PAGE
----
Impulse control disorder is a category of mental health conditions that cause an individual to feel an uncontrollable urge to perform a particular action. An impulse control disorder can present itself in many different ways and can be mild or severe.
Someone suffering from an impulse control disorder will feel tension and anxiety leading up to the action. They must perform this behavior to feel any sense of relief. The urges caused by impulse control disorder and irresistible and incredibly difficult to work through without help.
One aspect of all impulse control disorders is that the behavior caused has some level of negative consequence. This behavior could be illegal, dangerous, or embarrassing, and still, a person will lack the ability to stop themselves.
There are five types of stand-alone impulse control disorders. Although impulse control is a factor in other disorders, such as substance use disorder or eating disorders, these are not considered impulse control disorders because other factors are at play. The five stand-alone impulse control disorders are:
Pyromania is an interest or fixation on setting fires or fire paraphernalia. Pyromania is an impulse control disorder and should be separated from the concept of arson, which is a crime. Anyone who sets fires for personal reasons, such as ideology, revenge, or any gain, is not a pyromaniac. While both arsonists and pyromaniacs set fires intentionally, pyromaniacs do so from compulsive or pathological reasoning.
Someone with pyromania will often feel tension or anxiety before starting a fire. They will feel an uncontrollable urge to set a fire and feel discomfort until they can do so. Once a fire is created, a pyromaniac will feel relief or a sense of euphoria.
Not all pyromaniacs will commit a crime, although some may. Some pyromaniacs may set small controlled fires in areas they own to get relief without committing any crime.
While many people may gamble at times, pathological gamblers have a compulsive impulse to gamble regularly and at increasingly higher amounts. Due to the nature of gambling, a pathological gambler can experience severe financial hardship without treatment.
Many pathological gamblers hide the extent of their gambling and will usually be in denial about their problem’s severity. As the problem continues, a pathological gambler will feel the need to bet more often and increase amounts of money to achieve the feeling of excitement they seek.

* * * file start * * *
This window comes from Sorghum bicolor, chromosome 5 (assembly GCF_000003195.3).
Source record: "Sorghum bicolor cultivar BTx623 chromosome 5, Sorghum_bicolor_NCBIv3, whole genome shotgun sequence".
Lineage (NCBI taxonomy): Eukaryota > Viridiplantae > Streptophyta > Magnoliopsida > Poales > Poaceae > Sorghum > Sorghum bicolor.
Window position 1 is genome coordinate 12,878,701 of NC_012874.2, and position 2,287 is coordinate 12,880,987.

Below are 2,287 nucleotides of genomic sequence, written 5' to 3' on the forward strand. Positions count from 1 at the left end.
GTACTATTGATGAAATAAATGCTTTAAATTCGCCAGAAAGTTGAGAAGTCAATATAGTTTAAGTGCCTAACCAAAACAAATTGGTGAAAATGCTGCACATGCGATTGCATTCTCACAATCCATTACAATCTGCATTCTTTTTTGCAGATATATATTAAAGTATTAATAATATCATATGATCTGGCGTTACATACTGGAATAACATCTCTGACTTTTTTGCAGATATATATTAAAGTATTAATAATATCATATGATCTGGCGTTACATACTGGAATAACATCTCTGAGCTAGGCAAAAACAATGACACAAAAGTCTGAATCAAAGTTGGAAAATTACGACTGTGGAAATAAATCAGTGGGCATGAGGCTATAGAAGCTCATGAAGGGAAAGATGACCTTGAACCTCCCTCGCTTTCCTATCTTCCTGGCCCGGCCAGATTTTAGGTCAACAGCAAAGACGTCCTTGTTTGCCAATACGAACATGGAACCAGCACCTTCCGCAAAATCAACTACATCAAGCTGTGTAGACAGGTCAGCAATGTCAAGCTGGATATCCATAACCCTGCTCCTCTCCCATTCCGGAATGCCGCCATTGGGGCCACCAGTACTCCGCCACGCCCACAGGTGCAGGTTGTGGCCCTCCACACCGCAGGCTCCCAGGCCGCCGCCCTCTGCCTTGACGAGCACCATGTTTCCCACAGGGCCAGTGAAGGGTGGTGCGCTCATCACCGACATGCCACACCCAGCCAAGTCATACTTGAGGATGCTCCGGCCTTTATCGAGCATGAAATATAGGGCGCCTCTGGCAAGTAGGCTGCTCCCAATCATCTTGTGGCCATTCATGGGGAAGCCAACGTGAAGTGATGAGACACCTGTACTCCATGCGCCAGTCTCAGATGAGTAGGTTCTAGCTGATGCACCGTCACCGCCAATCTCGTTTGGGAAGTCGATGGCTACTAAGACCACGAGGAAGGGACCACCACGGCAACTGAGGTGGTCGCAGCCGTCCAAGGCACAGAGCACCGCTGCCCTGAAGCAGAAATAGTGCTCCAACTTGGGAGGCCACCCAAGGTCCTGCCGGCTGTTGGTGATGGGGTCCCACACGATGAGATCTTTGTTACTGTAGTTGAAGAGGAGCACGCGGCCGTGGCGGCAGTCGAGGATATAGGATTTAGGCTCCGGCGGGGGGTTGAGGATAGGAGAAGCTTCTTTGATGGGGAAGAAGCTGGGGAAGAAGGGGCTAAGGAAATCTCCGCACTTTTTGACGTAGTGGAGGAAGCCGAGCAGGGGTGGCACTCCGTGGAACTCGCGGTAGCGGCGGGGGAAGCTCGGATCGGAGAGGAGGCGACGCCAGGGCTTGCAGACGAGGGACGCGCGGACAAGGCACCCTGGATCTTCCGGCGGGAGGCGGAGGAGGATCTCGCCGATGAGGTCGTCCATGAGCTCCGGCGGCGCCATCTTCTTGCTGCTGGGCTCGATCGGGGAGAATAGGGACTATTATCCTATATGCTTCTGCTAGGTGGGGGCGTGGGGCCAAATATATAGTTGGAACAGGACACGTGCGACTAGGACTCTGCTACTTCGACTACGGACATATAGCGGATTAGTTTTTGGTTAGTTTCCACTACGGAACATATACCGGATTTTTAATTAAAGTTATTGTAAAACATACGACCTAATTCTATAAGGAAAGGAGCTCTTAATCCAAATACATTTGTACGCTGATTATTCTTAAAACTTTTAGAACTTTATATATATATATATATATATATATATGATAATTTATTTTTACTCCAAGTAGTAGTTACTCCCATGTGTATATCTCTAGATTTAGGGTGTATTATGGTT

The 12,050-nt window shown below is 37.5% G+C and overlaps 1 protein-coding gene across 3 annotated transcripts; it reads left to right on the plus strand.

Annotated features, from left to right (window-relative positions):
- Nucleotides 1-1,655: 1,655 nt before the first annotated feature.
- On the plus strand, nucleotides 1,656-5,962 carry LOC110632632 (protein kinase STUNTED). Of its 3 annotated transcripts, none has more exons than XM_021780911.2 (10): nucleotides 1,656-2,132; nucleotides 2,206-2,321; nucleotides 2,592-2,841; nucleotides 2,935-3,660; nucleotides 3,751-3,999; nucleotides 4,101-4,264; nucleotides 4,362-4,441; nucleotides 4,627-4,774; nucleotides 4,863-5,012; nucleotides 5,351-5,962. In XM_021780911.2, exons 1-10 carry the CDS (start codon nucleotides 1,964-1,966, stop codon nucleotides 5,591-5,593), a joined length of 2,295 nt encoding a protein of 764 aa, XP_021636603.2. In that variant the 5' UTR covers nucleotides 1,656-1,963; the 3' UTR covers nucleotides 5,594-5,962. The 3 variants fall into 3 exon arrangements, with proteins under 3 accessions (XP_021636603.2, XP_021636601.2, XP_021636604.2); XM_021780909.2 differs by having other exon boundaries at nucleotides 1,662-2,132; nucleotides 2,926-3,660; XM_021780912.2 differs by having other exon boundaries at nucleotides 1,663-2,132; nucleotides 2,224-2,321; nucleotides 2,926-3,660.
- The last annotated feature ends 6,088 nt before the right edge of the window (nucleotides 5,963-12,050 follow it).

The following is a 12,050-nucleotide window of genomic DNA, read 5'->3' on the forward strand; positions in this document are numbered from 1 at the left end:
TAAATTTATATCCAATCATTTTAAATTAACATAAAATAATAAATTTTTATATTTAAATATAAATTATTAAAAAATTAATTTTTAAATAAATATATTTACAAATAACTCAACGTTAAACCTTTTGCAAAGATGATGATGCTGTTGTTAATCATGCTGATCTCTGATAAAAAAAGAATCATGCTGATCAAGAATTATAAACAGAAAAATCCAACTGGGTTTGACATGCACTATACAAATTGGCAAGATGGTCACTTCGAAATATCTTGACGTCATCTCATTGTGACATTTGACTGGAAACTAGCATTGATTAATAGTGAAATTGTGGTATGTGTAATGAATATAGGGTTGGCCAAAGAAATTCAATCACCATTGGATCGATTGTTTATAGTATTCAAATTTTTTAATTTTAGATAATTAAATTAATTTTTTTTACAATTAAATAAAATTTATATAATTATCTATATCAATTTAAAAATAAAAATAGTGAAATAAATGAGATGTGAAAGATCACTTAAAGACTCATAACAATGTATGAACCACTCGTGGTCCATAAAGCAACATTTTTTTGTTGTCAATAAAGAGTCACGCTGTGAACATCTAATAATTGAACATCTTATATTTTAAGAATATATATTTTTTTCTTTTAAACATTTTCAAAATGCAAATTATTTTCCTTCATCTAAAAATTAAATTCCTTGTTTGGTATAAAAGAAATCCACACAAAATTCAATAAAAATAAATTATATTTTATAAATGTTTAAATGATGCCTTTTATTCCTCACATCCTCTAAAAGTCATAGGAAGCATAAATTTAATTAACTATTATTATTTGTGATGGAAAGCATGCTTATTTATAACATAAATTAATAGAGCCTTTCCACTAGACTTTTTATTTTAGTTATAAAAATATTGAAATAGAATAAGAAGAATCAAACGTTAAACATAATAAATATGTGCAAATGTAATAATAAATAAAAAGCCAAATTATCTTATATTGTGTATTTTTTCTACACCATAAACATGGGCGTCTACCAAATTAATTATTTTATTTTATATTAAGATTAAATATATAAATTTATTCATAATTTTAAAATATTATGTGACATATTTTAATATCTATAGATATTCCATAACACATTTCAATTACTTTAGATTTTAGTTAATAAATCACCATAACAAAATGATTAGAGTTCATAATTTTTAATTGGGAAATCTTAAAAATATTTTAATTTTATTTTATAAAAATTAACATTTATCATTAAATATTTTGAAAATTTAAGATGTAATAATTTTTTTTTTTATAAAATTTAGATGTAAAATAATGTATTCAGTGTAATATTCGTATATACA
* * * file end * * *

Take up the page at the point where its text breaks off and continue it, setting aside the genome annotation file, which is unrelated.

A pathological gambler will often focus on past gambling experiences or think about upcoming events if they are not engaged with gambling in the present. They will likely be unable to stop or cut back on their gambling and can be distressed or irritable if they try.
Kleptomania is an impulse control disorder that causes the inability to resist the urge to steal items. While some people may steal out of necessity or lack of funds, a kleptomaniac steals things that are not needed. Afterward, stolen items are generally returned, given away, or hidden somewhere. Kleptomaniacs seek the feelings associated with theft but do not necessarily care about the specific things they are stealing.
Most often, kleptomaniacs feel shame or guilt regarding their disorder. Compared to pyromaniacs, where many do not need to commit a crime to set the fire they are urged to, kleptomaniacs repeatedly commit crimes. Kleptomania can therefore cause legal trouble and financial hardship if left untreated.
Many kleptomaniacs will hide their condition from those close to them out of embarrassment and refuse to seek treatment.
Intermittent explosive disorder is an impulse control disorder that causes violent or angry reactions at triggering events. An intermittent explosive disorder aspect is that this aggressive reaction will be a major overreaction to the proportion of the circumstances.
Compared to other impulse control disorders, which are usually hidden and secret, intermittent explosive disorder will affect how a person interacts with anyone in their lives. The disorder can cause significant problems at home, work, or in relationships with loved ones.
Intermittent explosive disorder can cause acts of road rage or domestic violence. It can also cause someone to destroy objects or the environment around them. If you are experiencing symptoms associated with intermittent explosive disorder, you must seek treatment for the safety and wellbeing of yourself and those around you.
Trichotillomania is also commonly referred to as “hair-pulling disorder.” This condition is an impulse control disorder associated with obsessive-compulsive disorder that causes someone to feel the irresistible urge to pull hair out of the scalp or other body parts.
People may pull hair out of their scalp, eyebrows, eyelashes, or body. They will likely feel embarrassed by the disorder and try to hide all bald patches caused by hair-pulling.
Impulse control disorder does not have a cure, although it is considered to be treatable. While medications may be prescribed to treat symptoms associated with impulse control disorder, no medication has been approved for the disorder’s exclusive treatment.
Even though there is no cure, it is crucial to seek help if you are experiencing symptoms associated with impulse control disorder. Impulse control disorder can have a harmful impact on your life and relationships with those close to you.
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